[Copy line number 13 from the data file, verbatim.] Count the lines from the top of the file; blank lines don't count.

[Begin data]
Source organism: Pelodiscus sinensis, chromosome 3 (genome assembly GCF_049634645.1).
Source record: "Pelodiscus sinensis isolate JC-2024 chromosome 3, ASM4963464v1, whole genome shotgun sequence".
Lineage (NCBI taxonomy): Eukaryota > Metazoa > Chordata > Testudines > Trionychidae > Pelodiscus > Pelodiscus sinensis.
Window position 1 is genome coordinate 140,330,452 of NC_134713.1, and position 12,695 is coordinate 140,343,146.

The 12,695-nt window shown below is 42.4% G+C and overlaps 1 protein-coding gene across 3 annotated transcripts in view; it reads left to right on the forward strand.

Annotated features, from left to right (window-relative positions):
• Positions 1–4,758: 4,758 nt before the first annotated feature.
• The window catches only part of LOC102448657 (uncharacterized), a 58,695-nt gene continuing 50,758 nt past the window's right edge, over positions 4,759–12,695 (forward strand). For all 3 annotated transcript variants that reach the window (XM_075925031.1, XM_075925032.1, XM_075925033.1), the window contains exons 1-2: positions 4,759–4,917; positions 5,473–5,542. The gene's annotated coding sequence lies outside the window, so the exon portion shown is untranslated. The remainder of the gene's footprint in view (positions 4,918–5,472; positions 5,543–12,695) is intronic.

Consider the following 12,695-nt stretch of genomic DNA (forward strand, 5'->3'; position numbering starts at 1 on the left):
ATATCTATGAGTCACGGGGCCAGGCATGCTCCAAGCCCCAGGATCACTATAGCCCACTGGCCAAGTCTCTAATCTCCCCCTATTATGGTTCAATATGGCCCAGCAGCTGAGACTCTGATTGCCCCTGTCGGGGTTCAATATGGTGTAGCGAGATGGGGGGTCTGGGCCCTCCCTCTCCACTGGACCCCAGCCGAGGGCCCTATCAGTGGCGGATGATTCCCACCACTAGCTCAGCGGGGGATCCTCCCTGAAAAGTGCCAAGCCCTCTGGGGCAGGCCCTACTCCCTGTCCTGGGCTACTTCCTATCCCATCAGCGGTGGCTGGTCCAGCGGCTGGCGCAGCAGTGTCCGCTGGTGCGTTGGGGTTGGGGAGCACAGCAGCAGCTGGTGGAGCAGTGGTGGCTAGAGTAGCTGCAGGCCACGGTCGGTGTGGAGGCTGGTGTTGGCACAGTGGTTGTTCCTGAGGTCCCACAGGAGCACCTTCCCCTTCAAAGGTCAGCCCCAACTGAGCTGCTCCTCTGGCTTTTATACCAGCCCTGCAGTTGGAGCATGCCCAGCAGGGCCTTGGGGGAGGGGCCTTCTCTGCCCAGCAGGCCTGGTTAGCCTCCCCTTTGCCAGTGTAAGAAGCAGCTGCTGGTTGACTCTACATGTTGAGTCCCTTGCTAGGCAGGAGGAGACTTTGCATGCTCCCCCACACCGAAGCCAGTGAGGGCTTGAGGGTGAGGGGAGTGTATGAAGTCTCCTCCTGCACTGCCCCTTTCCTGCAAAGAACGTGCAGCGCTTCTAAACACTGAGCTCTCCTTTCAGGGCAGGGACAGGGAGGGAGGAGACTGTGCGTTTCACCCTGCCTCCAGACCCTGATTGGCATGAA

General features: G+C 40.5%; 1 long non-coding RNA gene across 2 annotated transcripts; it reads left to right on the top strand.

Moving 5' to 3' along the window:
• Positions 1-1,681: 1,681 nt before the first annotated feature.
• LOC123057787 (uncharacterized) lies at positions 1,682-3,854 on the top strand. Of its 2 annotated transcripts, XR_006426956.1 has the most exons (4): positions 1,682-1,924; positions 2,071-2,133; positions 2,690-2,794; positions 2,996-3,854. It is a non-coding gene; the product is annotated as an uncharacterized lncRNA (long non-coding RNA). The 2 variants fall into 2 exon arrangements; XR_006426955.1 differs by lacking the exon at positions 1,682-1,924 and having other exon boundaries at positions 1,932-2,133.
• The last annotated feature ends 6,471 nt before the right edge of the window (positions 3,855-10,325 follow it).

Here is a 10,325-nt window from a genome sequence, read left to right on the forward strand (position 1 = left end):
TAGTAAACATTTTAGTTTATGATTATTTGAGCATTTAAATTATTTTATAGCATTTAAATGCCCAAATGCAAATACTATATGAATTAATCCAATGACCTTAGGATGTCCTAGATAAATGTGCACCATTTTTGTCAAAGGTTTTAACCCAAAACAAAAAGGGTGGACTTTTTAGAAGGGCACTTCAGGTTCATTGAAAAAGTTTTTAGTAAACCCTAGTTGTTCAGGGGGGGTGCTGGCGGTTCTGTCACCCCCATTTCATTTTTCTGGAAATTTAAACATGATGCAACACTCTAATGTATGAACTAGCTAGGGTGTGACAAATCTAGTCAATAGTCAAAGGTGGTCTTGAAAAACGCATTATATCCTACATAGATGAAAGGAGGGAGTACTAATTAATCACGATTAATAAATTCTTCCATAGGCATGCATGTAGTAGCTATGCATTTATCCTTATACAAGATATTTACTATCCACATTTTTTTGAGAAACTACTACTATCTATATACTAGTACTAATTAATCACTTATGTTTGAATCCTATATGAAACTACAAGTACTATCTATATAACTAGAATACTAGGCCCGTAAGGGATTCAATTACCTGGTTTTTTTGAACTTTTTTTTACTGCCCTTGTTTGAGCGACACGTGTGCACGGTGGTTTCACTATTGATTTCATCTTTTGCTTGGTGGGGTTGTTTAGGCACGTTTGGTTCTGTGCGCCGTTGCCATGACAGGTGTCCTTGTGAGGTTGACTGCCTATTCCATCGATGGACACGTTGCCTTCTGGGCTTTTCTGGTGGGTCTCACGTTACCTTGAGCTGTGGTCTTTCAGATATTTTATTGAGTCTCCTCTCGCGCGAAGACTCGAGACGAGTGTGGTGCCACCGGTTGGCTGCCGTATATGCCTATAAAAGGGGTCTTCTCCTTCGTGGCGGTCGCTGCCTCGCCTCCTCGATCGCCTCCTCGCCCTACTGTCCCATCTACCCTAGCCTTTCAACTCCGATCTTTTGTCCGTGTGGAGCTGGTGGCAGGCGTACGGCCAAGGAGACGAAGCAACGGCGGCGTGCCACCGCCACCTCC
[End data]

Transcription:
• Positions 1-1,681: 1,681 nt before the first annotated feature.